Facebook Patent | Detecting Augmented-Reality Targets

Patent: Detecting Augmented-Reality Targets

Publication Number: 20200143238

Publication Date: 20200507

Applicants: Facebook

Abstract

In one embodiment, a method includes receiving deep-learning (DL)-feature representations and local-feature descriptors, wherein the DL-feature representations and the local-feature descriptors are extracted from an image that includes a first depiction of a real-world object; identifying a set of potentially matching DL-feature representations based on a comparison of the received DL-feature representations with stored DL-feature representations associated with a plurality of augmented-reality (AR) targets; determining, from a set of potentially matching AR targets associated with the set of potentially matching DL-feature representations, a matching AR target based on a comparison of the received one or more local-feature descriptors with stored local-feature descriptors associated with the set of potentially matching AR targets, wherein the stored local-feature descriptors are extracted from the set of potentially matching AR targets; and sending, to the client computing device, information configured to render an AR effect associated with the determined matching AR target.

TECHNICAL FIELD

[0001] This disclosure generally relates to augmented reality environments.

BACKGROUND

[0002] Artificial reality is a form of reality that has been adjusted in some manner before presentation to a user, which may include, e.g., a virtual reality (VR), an augmented reality (AR), a mixed reality (MR), a hybrid reality, or some combination and/or derivatives thereof. Artificial reality content may include completely generated content or generated content combined with captured content (e.g., real-world photographs). The artificial reality content may include video, audio, haptic feedback, or some combination thereof, and any of which may be presented in a single channel or in multiple channels (such as stereo video that produces a three-dimensional effect to the viewer). Additionally, in some embodiments, artificial reality may be associated with applications, products, accessories, services, or some combination thereof, that are, e.g., used to create content in an artificial reality and/or used in (e.g., perform activities in) an artificial reality. The artificial reality system that provides the artificial reality content may be implemented on various platforms, including a head-mounted display (HMD) connected to a host computer system, a standalone HMD, a mobile device or computing system, or any other hardware platform capable of providing artificial reality content to one or more viewers.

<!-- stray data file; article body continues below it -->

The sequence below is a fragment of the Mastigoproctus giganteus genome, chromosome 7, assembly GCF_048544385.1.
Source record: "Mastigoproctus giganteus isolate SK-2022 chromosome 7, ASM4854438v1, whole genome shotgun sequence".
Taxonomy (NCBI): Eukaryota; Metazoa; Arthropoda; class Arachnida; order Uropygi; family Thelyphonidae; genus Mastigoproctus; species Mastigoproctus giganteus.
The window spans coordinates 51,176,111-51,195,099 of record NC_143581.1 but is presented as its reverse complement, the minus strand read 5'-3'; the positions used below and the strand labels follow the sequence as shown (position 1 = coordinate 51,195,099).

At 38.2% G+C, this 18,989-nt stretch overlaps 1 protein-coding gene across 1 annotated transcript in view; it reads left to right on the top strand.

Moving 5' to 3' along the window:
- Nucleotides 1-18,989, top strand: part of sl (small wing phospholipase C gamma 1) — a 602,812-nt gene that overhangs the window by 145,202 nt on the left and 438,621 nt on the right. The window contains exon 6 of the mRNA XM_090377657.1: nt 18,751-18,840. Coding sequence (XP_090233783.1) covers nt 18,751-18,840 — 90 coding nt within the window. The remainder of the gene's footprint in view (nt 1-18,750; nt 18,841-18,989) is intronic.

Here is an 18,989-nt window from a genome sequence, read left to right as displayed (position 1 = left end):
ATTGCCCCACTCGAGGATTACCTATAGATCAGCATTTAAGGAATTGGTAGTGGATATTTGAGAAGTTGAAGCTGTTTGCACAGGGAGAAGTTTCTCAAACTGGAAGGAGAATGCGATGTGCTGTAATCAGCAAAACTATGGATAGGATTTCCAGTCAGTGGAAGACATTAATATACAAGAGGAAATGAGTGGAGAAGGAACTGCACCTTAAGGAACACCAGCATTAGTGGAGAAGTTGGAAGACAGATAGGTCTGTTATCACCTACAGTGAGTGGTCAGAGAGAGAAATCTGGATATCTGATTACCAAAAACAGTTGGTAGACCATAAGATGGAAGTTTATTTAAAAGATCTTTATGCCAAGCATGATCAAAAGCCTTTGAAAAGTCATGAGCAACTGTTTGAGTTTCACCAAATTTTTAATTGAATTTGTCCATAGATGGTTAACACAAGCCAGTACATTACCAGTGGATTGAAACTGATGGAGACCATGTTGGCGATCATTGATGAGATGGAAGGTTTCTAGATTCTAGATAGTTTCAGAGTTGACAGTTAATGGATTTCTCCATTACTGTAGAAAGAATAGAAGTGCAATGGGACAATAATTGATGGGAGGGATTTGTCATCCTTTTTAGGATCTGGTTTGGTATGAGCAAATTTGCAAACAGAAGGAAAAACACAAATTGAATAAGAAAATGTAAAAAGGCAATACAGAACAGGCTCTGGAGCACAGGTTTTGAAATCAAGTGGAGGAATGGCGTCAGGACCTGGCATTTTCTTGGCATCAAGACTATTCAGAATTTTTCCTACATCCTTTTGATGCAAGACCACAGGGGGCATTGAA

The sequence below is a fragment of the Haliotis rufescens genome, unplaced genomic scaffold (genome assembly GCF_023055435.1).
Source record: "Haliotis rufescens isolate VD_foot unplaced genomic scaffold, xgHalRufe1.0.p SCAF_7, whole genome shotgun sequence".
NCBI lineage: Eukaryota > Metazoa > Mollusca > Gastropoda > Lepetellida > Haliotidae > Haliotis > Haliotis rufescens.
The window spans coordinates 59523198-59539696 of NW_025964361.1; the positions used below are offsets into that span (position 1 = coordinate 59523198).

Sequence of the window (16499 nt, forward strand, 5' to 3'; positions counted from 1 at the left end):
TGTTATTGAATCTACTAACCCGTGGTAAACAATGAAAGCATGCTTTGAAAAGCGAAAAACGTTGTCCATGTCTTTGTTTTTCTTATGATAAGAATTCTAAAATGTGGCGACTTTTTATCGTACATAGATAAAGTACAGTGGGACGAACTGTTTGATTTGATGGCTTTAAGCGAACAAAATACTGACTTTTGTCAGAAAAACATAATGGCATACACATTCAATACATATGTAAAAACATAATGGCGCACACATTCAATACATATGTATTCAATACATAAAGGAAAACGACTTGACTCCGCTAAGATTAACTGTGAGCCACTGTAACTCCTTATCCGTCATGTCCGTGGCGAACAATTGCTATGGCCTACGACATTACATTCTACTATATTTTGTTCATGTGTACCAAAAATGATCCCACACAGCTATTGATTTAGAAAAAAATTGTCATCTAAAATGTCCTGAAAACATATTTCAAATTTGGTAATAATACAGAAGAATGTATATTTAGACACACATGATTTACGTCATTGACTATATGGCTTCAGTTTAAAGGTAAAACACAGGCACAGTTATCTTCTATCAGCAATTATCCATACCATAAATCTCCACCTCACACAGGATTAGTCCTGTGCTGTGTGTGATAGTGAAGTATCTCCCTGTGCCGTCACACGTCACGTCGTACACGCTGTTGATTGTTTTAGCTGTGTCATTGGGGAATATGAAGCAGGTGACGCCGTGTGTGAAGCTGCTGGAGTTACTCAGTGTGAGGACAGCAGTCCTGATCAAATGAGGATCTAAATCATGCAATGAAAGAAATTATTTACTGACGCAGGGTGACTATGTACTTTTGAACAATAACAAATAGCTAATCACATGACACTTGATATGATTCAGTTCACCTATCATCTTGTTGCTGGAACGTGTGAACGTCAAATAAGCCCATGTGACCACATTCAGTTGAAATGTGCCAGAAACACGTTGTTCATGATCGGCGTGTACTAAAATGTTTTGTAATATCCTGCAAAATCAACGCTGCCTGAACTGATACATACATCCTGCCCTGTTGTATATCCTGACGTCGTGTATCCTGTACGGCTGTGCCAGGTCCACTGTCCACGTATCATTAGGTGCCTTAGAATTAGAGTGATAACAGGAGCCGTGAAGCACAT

[0003] AR effects are computer-generated visual effects (e.g., images and animation) that are superimposed or integrated into a user’s view of a real-world scene. Certain AR effects may be configured to track objects in the real world. For example, a computer-generated unicorn may be placed on a real-world table as captured in a video. As the table moves in the captured video (e.g., due to the camera moving or the table being carried away), the generated unicorn may follow the table so that it continues to appear on top of the table. To achieve this effect, an AR application may use tracking algorithms to track the positions and/or orientations of objects appearing in the real-world scene and use the resulting tracking data to generate the appropriate AR effect. Since AR effects may augment the real-world scene in real-time or near real-time while the scene is being observed, tracking data may need to be generated in real-time or near real-time so that the AR effect appears as desired.

SUMMARY OF PARTICULAR EMBODIMENTS